It’s 2020: The idea of menstrual leave is long overdue4 min read . Updated: 20 Aug 2020, 09:32 PM IST
Feminism has changed. While some of us were busy being super-women, a generation began pushing the boundaries for women being accepted as different from men but equal
Tucked away in the folds of the debate last week on menstrual or period leave was a silent signal that a generation had moved on, a stubborn taboo smashed. A good thing to happen in a pandemic-induced locked-down year that has seen increased violence against women.
When Zomato’s chief executive officer told his women employees they could take ten days leave a year without having to explain themselves, he sparked off a raging debate—especially among urban educated women. Conservatives were expected to argue with liberals, men were expected to spar with women, patriarchy was supposed to fight feminists. Yet, women fiercely drew verbal weapons against women.
One side vehemently argued that menstrual leave turned “a normal biological experience into a monumental event", “ghettoized women" and would create gendered workplaces where women had fought for decades to be treated at par with men. The other side saw empowerment in women claiming or companies granting menstrual leave. They backed it up with personal accounts of excruciating pain during menstrual cycles that made it impossible to get through a regular work day. Women on both sides were feminists.
There’s the rub. Feminism in 2020 has evolved from what it was in the 90s. While some of us were busy being super-women, juggling homes and babies while trying to be like men in the workplace, dealing with periods and other body changes in a seemingly nonchalant way, a generation of women stood on our shoulders and discarded this idea. They are pushing the boundaries for women being accepted for who we are—different from men but equal. Menstrual leave fits perfectly into this paradigm without shaking feminism.
The challenge is now two-fold: for workplaces to revise their organisation structures and HR practices to embrace this, and for older women who began working back in 1980-90s to accept, indeed welcome, the generational change. We recognized and accepted—howsoever grudgingly—that the workplace then was a male domain, made for men by men, and welcoming of men. To fit in here, to claim equal opportunity, plum assignments, and leadership roles, we were better off initially leaving our femininity at home and becoming one of them—in dress, with language, during smoke breaks or beer nights. The latter were seen as marks of emancipated women at work.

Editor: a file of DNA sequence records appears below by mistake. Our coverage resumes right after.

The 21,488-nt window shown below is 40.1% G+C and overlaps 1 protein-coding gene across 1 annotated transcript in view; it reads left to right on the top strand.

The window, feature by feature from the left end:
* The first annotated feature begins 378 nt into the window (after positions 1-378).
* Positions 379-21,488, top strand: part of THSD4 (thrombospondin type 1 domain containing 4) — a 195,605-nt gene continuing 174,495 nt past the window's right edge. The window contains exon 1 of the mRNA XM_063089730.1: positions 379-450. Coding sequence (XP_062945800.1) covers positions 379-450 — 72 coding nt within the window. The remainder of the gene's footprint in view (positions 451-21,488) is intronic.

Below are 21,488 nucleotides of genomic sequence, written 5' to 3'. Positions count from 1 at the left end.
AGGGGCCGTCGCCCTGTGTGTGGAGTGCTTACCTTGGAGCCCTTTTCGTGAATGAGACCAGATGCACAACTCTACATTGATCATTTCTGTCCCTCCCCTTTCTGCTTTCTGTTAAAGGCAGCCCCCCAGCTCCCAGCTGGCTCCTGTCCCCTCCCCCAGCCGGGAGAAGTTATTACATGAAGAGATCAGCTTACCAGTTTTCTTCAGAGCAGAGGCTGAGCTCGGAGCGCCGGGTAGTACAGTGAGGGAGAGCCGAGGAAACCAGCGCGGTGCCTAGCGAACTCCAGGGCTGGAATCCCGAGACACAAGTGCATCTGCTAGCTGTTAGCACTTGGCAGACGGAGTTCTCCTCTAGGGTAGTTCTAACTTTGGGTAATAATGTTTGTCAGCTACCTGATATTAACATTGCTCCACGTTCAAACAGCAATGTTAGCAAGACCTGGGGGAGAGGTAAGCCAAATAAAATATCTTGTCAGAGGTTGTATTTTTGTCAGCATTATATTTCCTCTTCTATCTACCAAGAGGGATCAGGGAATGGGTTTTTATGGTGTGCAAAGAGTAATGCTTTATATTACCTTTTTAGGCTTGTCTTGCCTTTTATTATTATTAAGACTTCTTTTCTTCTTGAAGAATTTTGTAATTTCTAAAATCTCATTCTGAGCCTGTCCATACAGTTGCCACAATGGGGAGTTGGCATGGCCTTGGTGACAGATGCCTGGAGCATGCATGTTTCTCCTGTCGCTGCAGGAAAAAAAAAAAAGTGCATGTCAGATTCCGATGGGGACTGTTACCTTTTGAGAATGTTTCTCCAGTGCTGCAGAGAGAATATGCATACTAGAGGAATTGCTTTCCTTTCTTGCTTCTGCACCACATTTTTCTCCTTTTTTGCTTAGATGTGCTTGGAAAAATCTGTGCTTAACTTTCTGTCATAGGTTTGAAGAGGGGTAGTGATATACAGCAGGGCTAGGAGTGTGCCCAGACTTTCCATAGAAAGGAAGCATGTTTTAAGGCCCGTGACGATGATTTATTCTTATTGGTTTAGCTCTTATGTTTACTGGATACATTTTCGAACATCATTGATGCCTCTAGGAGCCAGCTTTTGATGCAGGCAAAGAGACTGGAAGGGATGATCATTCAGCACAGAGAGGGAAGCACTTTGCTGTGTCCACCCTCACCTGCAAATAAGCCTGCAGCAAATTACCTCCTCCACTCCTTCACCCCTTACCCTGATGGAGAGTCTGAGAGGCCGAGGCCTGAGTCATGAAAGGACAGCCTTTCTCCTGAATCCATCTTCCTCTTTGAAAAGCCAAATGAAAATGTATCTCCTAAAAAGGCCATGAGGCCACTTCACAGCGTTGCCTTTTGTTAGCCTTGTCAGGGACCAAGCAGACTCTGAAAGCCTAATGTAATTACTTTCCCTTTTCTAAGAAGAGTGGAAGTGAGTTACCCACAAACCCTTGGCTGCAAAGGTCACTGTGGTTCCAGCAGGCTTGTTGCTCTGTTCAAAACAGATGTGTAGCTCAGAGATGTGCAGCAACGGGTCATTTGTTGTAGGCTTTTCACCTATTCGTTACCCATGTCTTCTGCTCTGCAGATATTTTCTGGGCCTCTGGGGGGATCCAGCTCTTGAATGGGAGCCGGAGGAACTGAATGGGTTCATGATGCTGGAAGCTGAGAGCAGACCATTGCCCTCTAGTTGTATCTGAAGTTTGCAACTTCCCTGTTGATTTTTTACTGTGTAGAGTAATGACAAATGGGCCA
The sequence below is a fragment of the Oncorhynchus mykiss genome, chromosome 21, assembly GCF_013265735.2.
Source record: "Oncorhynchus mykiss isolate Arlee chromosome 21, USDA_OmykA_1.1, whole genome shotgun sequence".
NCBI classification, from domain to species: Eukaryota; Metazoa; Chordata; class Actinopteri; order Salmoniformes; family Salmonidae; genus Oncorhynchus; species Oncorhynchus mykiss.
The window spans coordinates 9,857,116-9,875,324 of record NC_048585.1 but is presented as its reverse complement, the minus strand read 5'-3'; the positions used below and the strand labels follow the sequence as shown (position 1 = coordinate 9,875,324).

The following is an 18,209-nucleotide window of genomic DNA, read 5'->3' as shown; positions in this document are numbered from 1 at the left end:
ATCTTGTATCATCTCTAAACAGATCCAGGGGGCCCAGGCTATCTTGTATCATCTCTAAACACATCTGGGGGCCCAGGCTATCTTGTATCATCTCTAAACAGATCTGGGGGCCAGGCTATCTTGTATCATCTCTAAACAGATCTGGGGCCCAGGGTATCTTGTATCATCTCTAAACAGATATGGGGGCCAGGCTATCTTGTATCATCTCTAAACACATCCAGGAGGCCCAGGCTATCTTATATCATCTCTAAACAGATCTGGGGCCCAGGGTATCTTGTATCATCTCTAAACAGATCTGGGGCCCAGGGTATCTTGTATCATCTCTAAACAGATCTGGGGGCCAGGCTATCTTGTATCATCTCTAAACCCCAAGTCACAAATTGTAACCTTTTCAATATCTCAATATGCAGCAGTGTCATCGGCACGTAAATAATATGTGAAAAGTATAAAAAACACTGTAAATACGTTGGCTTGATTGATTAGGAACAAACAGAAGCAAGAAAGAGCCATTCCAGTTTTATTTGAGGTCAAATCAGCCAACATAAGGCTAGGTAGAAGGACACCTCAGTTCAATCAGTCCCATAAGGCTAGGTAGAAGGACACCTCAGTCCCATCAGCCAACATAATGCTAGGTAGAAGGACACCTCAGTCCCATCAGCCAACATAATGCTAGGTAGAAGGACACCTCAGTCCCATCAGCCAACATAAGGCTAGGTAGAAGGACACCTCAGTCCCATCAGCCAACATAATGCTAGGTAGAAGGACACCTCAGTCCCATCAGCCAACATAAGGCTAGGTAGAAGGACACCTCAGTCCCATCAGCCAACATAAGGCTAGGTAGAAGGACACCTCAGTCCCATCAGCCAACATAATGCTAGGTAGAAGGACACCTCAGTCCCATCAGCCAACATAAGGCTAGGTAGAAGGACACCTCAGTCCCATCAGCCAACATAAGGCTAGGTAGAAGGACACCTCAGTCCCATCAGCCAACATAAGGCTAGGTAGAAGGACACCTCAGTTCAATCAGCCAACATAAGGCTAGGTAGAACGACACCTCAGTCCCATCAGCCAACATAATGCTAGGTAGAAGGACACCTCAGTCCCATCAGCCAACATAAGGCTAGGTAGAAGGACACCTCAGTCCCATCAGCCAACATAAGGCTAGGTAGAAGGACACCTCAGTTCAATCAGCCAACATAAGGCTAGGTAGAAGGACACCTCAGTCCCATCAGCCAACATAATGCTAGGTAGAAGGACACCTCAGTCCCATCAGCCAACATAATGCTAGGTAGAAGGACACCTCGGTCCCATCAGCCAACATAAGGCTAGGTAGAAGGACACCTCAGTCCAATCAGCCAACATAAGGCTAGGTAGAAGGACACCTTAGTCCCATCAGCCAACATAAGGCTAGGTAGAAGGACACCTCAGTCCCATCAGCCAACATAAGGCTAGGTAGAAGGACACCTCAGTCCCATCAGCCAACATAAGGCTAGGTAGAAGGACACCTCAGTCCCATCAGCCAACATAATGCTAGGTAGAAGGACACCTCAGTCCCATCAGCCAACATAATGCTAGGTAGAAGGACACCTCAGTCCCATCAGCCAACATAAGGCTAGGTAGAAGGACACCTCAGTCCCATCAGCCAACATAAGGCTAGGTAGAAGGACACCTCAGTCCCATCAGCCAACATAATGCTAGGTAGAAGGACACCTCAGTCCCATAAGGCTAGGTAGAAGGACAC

This template worked for many of us then, but it meant papering over or delegitimizing anything that made us different from men or women-like, including periods. Only when they were unbearably painful did we call in sick and filled leave applications with random creative excuses. Had I told my chief reporter then that I could not travel to cover L.K. Advani’s rath yatra because of “those days, you know", I would have been marked as a young, enthusiastic, good reporter but lacking the reliability quotient that my male colleagues brought to the newsroom. So I gritted my teeth, stocked up on supplies of sanitary pads and painkillers, and hoped I would find usable washrooms on the route. Had I let go of that assignment, who knew if I would be handed other major assignments with the possibility of a front-page byline? My male colleagues did not have to worry about this. They smoked in office corners, casually chatting about the sexiness of women colleagues; it was uncomfortable to hear, but better than being the object of such unwelcome attention. I squirmed, protested; they laughed.
Like this, in discomfort or pain, with gritted teeth and the ideal of being like men burning bright, one went on and on. I had bylines on the post-Babri Masjid riots in Bombay, the 1993 serial bomb blasts and its trial that involved the drama around Sanjay Dutt—which meant long waits on pavements outside Arthur Road jail—earthquakes, floods, police encounters, Bollywood-underworld links, Kumbh Melas, the election campaigns of politicians, and more. Women like Barkha Dutt reported from the war front. How could we allow menstrual cycles to get in the way of all this?
The new generation of women say that they do not have to be like men to be considered capable. They are right. When I felt that, I mostly kept quiet because that was the workplace architecture then. Workplaces—certainly new-age, formal ones—have evolved since. They now need to be more inclusive of women’s needs. In 2020, menstrual leave cannot be a privilege, given that millions suffer dysmenorrhea and endometriosis; it must be mandatorily offered. It’s up to each woman to avail of it or not.
The debate is not new, but it has acquired urgency. Menstrual leave is now a powerful concept, a way to re-imagine workplaces as less patriarchal, make them more human and equal. This should not mean fewer work opportunities for women, and the concept should ideally be extended to informal work too. There’s a bill in Parliament, and there are examples from Japan and South Korea, even Bihar, to show that menstrual leave does not affect workplace productivity. Why dither now, why spar?
Smruti Koppikar is a Mumbai-based journalist and columnist writing on politics, cities, gender and the media. She tweets @smrutibombay